Australia: The latest atrocity of authorities failing Aboriginal women & children in remote areas
Sydney Morning Herald -- Wednesday November 22 2006
Girl, 11, easy meat for rapist, court toldLindsay Murdoch in Darwin
NORTHERN Territory health workers and police ignored the plight of an 11-year-old indigenous girl who a man raped in public and then took as his so-called "promised wife" for nine years under the guise of traditional Aboriginal law.
The treatment of the girl, who a judge described as "easy meat" for the man with a long criminal history, is the latest in a series of crimes where authorities have failed to protect Aboriginal women and children in remote areas.
These include the bashing to death of a 27-year-old pregnant woman after 11 years of abuse and a succession of alleged rapes of an 11-year-old boy by 10 males.
In the Northern Territory Supreme Court, Justice Dean Mildren said nobody on Groote Eylandt, including white people, stepped in to help the girl, identified in court as LM. She was only 12 when she was forced to live as the wife of the man, Owen Bara, who fathered her three children, one a five-year-old girl whom he brutally assaulted.
Justice Mildren told the court in Darwin that "perhaps in some cases they may have thought this was a traditional marriage and it was perfectly okay and lawful, but of course it was not a traditional marriage, nothing like it and not put up as such".
The practice of Aboriginal elders taking children as "promised wives" has been under scrutiny since another judge in the territory last year sentenced a 55-year-old man to one month's jail for raping and bashing a 14-year-old girl, saying he took into account the man's belief that he was within his rights to violate the girl because she had been promised to him when she was four.
After an outcry, appeal judges increased the sentence to three years.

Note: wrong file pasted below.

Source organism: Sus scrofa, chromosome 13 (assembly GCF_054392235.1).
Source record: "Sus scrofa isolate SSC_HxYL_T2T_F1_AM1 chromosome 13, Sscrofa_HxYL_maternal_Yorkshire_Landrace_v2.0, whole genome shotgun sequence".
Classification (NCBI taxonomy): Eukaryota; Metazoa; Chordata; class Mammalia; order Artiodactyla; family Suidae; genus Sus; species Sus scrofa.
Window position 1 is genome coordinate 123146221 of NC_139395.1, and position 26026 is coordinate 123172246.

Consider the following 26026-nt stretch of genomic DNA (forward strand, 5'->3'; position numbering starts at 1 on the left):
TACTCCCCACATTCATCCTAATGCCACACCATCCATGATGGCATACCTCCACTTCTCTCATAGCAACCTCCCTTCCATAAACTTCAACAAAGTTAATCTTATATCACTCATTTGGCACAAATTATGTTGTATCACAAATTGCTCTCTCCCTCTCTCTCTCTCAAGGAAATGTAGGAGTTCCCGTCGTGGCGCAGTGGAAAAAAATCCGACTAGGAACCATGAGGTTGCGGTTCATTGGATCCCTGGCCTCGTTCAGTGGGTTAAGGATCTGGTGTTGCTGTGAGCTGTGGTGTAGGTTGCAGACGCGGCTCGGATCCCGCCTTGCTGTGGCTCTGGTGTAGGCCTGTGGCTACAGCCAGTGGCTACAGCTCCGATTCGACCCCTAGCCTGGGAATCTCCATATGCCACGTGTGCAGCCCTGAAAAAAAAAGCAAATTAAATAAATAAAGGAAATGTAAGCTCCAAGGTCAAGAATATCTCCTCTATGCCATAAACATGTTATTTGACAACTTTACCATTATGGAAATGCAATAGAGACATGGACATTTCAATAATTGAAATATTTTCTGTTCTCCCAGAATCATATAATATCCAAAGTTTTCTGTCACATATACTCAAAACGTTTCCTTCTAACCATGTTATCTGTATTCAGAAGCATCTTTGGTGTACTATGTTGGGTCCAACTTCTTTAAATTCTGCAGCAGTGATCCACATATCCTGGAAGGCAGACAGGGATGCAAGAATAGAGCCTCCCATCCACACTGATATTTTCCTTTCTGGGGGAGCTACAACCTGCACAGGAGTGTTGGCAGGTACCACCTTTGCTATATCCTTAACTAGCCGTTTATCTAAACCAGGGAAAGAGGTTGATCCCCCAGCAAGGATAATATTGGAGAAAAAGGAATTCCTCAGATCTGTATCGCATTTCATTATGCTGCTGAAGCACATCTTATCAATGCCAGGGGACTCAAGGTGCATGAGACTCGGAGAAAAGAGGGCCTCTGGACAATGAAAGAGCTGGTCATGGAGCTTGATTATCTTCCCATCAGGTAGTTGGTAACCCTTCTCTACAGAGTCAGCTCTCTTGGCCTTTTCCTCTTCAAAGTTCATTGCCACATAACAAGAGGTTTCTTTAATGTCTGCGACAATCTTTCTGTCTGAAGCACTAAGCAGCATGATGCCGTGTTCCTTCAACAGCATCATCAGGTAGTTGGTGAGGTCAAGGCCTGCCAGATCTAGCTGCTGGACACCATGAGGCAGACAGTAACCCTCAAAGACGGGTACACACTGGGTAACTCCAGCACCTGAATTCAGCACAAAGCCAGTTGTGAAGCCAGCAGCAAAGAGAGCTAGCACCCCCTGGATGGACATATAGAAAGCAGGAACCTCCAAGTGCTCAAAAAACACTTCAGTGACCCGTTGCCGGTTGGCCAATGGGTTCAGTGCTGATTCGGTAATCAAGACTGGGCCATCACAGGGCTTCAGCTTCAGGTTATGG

Bara, 34, admitted in court to maintaining an unlawful relationship with the girl after grabbing and raping her while she was walking home from school just before her 12th birthday in September 1995.
She was forced to live with him as his wife until she was 20 when she managed to leave him "because of domestic violence issues", the court heard. Justice Mildren said Bara's relationship with the girl was open and not even health workers involved in the birth of her children, who "would have known surely" how old LM was, stepped in to help her.
Justice Mildren said the "police who know everything on Groote [Eylandt]", relatives and teachers also failed to intervene. "Some may have thought this was a traditional marriage and therefore none of their business," he said.
At the time Bara took the girl to live with him she was not in the care of her parents or any adult "so she was easy meat".
"She had motherhood thrust upon her when she was too young," Justice Mildren said. "She was easy pickings," he said. "She had no one to look after her."
On November 17 Justice Mildren sentenced Bara, who is unemployed and has more than 90 previous convictions, to 10 years' jail with a non-parole period of seven years for rape and three counts of aggravated assault. He had pleaded guilty.
The territory's coroner, Greg Cavanagh, last month urged urgent action to stop what he called gross violence against women in indigenous areas after inquiring into the death of Jodie Palipuaminni, a 27-year-old pregnant woman who was bashed to death on Coburg Peninsula by a man she had been promised to under Aboriginal law.
The murder had been predicted by a psychologist two years earlier but authorities failed to protect Ms Palipuaminni despite a long history of domestic violence against her.
This year sexual assaults against an 11-year-old boy continued in Maningrida, 500 kilometres east of Darwin, after he had gone to a clinic with injuries and a sexual disease.
A Darwin magistrate described the offences against the boy by 10 males as the worst he had seen.
The NT Government has set up an inquiry into the sexual abuse of children in remote communities. The inquiry's findings are expected in April.